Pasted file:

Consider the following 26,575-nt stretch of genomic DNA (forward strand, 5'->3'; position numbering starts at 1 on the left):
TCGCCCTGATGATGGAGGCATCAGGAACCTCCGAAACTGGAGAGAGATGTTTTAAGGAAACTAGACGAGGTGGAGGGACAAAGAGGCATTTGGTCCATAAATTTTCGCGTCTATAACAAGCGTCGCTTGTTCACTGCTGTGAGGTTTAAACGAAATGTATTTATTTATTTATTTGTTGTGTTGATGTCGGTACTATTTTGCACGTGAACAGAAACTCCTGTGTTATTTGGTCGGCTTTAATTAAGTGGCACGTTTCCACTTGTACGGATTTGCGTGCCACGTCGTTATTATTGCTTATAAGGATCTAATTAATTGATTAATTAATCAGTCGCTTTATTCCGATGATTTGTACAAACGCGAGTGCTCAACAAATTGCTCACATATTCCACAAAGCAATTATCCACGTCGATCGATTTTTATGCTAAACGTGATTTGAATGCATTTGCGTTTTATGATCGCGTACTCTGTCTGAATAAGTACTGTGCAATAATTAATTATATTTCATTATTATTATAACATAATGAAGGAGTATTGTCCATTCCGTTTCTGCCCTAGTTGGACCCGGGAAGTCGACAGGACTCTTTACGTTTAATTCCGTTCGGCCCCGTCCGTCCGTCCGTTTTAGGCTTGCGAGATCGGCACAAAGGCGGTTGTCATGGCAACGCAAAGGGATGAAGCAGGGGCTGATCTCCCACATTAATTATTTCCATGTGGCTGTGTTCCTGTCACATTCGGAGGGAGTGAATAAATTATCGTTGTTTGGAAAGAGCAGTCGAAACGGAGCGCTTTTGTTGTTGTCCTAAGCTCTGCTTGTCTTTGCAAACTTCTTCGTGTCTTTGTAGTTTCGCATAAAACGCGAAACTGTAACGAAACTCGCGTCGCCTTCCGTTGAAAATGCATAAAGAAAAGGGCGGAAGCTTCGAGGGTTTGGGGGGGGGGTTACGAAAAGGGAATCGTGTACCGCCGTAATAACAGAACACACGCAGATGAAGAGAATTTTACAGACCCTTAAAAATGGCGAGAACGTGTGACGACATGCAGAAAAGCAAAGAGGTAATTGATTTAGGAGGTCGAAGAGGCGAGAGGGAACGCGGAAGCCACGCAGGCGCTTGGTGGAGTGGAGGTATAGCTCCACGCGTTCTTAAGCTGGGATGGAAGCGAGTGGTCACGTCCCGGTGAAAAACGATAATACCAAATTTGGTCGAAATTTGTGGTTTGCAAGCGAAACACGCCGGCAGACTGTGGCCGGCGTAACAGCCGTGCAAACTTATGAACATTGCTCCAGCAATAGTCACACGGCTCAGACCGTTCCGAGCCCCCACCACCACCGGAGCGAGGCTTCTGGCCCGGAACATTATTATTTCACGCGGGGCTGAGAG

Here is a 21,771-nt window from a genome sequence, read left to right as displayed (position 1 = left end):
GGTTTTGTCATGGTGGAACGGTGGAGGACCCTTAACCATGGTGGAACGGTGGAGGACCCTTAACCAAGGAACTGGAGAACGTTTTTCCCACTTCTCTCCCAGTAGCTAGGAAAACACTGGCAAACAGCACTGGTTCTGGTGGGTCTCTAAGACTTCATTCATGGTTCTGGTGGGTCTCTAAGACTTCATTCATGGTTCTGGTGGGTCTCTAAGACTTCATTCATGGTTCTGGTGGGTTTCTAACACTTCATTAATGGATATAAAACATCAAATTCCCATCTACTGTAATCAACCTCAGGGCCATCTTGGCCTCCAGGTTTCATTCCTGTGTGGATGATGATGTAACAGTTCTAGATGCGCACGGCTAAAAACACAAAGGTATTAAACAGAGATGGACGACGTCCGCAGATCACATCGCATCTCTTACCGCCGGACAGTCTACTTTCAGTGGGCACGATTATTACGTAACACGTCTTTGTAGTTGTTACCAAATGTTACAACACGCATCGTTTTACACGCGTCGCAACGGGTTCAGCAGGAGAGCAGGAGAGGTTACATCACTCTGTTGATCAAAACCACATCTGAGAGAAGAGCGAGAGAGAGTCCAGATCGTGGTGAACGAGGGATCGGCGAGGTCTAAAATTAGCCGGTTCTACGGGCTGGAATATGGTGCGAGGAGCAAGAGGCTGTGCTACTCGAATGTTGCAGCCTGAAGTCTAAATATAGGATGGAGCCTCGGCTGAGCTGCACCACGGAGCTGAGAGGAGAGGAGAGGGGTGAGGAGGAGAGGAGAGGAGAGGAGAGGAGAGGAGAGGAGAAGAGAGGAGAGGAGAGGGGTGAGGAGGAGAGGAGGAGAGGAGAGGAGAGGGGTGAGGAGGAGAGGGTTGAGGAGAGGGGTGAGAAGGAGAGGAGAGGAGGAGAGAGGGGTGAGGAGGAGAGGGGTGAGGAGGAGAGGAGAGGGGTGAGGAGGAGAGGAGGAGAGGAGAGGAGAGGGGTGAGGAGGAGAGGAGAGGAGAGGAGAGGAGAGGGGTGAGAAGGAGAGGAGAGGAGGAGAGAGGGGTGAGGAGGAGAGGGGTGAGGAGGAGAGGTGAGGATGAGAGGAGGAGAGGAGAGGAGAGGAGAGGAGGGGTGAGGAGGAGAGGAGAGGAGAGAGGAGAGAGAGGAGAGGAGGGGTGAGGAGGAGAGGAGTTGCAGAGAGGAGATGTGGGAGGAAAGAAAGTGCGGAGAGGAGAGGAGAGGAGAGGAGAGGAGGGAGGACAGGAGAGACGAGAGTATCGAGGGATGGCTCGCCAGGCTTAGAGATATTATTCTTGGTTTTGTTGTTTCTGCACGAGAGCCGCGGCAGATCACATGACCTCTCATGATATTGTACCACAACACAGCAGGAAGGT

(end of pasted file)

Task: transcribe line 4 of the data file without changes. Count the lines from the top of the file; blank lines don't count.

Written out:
GGTTTTGTCATGGTGGAACGGTGGAGGACCCTTAACCATGGTGGAACGGTGGAGGACCCTTAACCAAGGAACTGGAGAACGTTTTTCCCACTTCTCTCCCAGTAGCTAGGAAAACACTGGCAAACAGCACTGGTTCTGGTGGGTCTCTAAGACTTCATTCATGGTTCTGGTGGGTCTCTAAGACTTCATTCATGGTTCTGGTGGGTCTCTAAGACTTCATTCATGGTTCTGGTGGGTTTCTAACACTTCATTAATGGATATAAAACATCAAATTCCCATCTACTGTAATCAACCTCAGGGCCATCTTGGCCTCCAGGTTTCATTCCTGTGTGGATGATGATGTAACAGTTCTAGATGCGCACGGCTAAAAACACAAAGGTATTAAACAGAGATGGACGACGTCCGCAGATCACATCGCATCTCTTACCGCCGGACAGTCTACTTTCAGTGGGCACGATTATTACGTAACACGTCTTTGTAGTTGTTACCAAATGTTACAACACGCATCGTTTTACACGCGTCGCAACGGGTTCAGCAGGAGAGCAGGAGAGGTTACATCACTCTGTTGATCAAAACCACATCTGAGAGAAGAGCGAGAGAGAGTCCAGATCGTGGTGAACGAGGGATCGGCGAGGTCTAAAATTAGCCGGTTCTACGGGCTGGAATATGGTGCGAGGAGCAAGAGGCTGTGCTACTCGAATGTTGCAGCCTGAAGTCTAAATATAGGATGGAGCCTCGGCTGAGCTGCACCACGGAGCTGAGAGGAGAGGAGAGGGGTGAGGAGGAGAGGAGAGGAGAGGAGAGGAGAGGAGAGGAGAAGAGAGGAGAGGAGAGGGGTGAGGAGGAGAGGAGGAGAGGAGAGGAGAGGGGTGAGGAGGAGAGGGTTGAGGAGAGGGGTGAGAAGGAGAGGAGAGGAGGAGAGAGGGGTGAGGAGGAGAGGGGTGAGGAGGAGAGGAGAGGGGTGAGGAGGAGAGGAGGAGAGGAGAGGAGAGGGGTGAGGAGGAGAGGAGAGGAGAGGAGAGGAGAGGGGTGAGAAGGAGAGGAGAGGAGGAGAGAGGGGTGAGGAGGAGAGGGGTGAGGAGGAGAGGTGAGGATGAGAGGAGGAGAGGAGAGGAGAGGAGAGGAGGGGTGAGGAGGAGAGGAGAGGAGAGAGGAGAGAGAGGAGAGGAGGGGTGAGGAGGAGAGGAGTTGCAGAGAGGAGATGTGGGAGGAAAGAAAGTGCGGAGAGGAGAGGAGAGGAGAGGAGAGGAGGGAGGACAGGAGAGACGAGAGTATCGAGGGATGGCTCGCCAGGCTTAGAGATATTATTCTTGGTTTTGTTGTTTCTGCACGAGAGCCGCGGCAGATCACATGACCTCTCATGATATTGTACCACAACACAGCAGGAAGGT